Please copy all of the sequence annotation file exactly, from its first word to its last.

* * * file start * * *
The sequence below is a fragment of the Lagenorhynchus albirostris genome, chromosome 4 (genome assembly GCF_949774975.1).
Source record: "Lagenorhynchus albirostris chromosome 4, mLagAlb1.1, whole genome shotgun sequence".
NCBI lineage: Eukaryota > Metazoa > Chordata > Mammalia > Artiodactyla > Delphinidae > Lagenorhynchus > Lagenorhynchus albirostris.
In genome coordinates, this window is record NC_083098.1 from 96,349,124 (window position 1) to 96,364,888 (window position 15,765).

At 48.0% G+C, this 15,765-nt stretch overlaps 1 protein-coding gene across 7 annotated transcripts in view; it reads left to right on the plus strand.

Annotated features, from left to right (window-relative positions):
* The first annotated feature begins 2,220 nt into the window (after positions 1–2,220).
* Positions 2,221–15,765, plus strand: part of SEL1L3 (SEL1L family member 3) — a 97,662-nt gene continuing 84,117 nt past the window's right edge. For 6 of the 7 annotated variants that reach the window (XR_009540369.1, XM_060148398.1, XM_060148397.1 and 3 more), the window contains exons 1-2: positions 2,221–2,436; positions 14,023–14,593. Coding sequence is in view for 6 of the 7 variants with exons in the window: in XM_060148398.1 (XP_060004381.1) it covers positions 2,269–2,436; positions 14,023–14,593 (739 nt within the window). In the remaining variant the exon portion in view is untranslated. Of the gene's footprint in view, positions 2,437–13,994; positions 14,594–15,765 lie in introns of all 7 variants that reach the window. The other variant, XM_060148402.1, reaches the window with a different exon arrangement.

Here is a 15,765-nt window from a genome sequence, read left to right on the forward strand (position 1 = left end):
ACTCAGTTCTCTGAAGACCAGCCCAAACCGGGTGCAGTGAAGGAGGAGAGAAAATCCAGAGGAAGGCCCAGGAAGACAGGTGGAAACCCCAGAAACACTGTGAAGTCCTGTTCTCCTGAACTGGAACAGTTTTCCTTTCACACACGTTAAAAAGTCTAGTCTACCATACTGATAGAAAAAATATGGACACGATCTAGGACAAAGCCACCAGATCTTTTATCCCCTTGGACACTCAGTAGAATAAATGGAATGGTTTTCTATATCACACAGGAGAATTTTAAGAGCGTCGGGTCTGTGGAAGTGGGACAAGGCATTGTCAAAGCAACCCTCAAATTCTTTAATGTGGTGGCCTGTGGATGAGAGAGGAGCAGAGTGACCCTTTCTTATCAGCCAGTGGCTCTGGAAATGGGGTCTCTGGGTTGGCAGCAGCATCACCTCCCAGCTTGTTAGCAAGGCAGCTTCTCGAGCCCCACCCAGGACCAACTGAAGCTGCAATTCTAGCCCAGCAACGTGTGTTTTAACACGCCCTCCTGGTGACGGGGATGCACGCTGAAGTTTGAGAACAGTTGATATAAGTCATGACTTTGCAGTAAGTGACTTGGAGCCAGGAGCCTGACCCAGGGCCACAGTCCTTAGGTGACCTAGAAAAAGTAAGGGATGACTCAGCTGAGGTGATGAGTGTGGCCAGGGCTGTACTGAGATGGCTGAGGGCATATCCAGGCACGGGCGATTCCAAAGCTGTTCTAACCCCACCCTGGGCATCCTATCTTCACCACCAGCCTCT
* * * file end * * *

The sequence below is a fragment of the Lagenorhynchus albirostris genome, chromosome 4 (genome assembly GCF_949774975.1).
Source record: "Lagenorhynchus albirostris chromosome 4, mLagAlb1.1, whole genome shotgun sequence".
NCBI lineage: Eukaryota > Metazoa > Chordata > Mammalia > Artiodactyla > Delphinidae > Lagenorhynchus > Lagenorhynchus albirostris.
In genome coordinates, this window is record NC_083098.1 from 96,349,124 (window position 1) to 96,364,888 (window position 15,765).

At 48.0% G+C, this 15,765-nt stretch overlaps 1 protein-coding gene across 7 annotated transcripts in view; it reads left to right on the plus strand.

Annotated features, from left to right (window-relative positions):
* The first annotated feature begins 2,220 nt into the window (after positions 1–2,220).
* Positions 2,221–15,765, plus strand: part of SEL1L3 (SEL1L family member 3) — a 97,662-nt gene continuing 84,117 nt past the window's right edge. For 6 of the 7 annotated variants that reach the window (XR_009540369.1, XM_060148398.1, XM_060148397.1 and 3 more), the window contains exons 1-2: positions 2,221–2,436; positions 14,023–14,593. Coding sequence is in view for 6 of the 7 variants with exons in the window: in XM_060148398.1 (XP_060004381.1) it covers positions 2,269–2,436; positions 14,023–14,593 (739 nt within the window). In the remaining variant the exon portion in view is untranslated. Of the gene's footprint in view, positions 2,437–13,994; positions 14,594–15,765 lie in introns of all 7 variants that reach the window. The other variant, XM_060148402.1, reaches the window with a different exon arrangement.

Here is a 15,765-nt window from a genome sequence, read left to right on the forward strand (position 1 = left end):
ACTCAGTTCTCTGAAGACCAGCCCAAACCGGGTGCAGTGAAGGAGGAGAGAAAATCCAGAGGAAGGCCCAGGAAGACAGGTGGAAACCCCAGAAACACTGTGAAGTCCTGTTCTCCTGAACTGGAACAGTTTTCCTTTCACACACGTTAAAAAGTCTAGTCTACCATACTGATAGAAAAAATATGGACACGATCTAGGACAAAGCCACCAGATCTTTTATCCCCTTGGACACTCAGTAGAATAAATGGAATGGTTTTCTATATCACACAGGAGAATTTTAAGAGCGTCGGGTCTGTGGAAGTGGGACAAGGCATTGTCAAAGCAACCCTCAAATTCTTTAATGTGGTGGCCTGTGGATGAGAGAGGAGCAGAGTGACCCTTTCTTATCAGCCAGTGGCTCTGGAAATGGGGTCTCTGGGTTGGCAGCAGCATCACCTCCCAGCTTGTTAGCAAGGCAGCTTCTCGAGCCCCACCCAGGACCAACTGAAGCTGCAATTCTAGCCCAGCAACGTGTGTTTTAACACGCCCTCCTGGTGACGGGGATGCACGCTGAAGTTTGAGAACAGTTGATATAAGTCATGACTTTGCAGTAAGTGACTTGGAGCCAGGAGCCTGACCCAGGGCCACAGTCCTTAGGTGACCTAGAAAAAGTAAGGGATGACTCAGCTGAGGTGATGAGTGTGGCCAGGGCTGTACTGAGATGGCTGAGGGCATATCCAGGCACGGGCGATTCCAAAGCTGTTCTAACCCCACCCTGGGCATCCTATCTTCACCACCAGCCTCT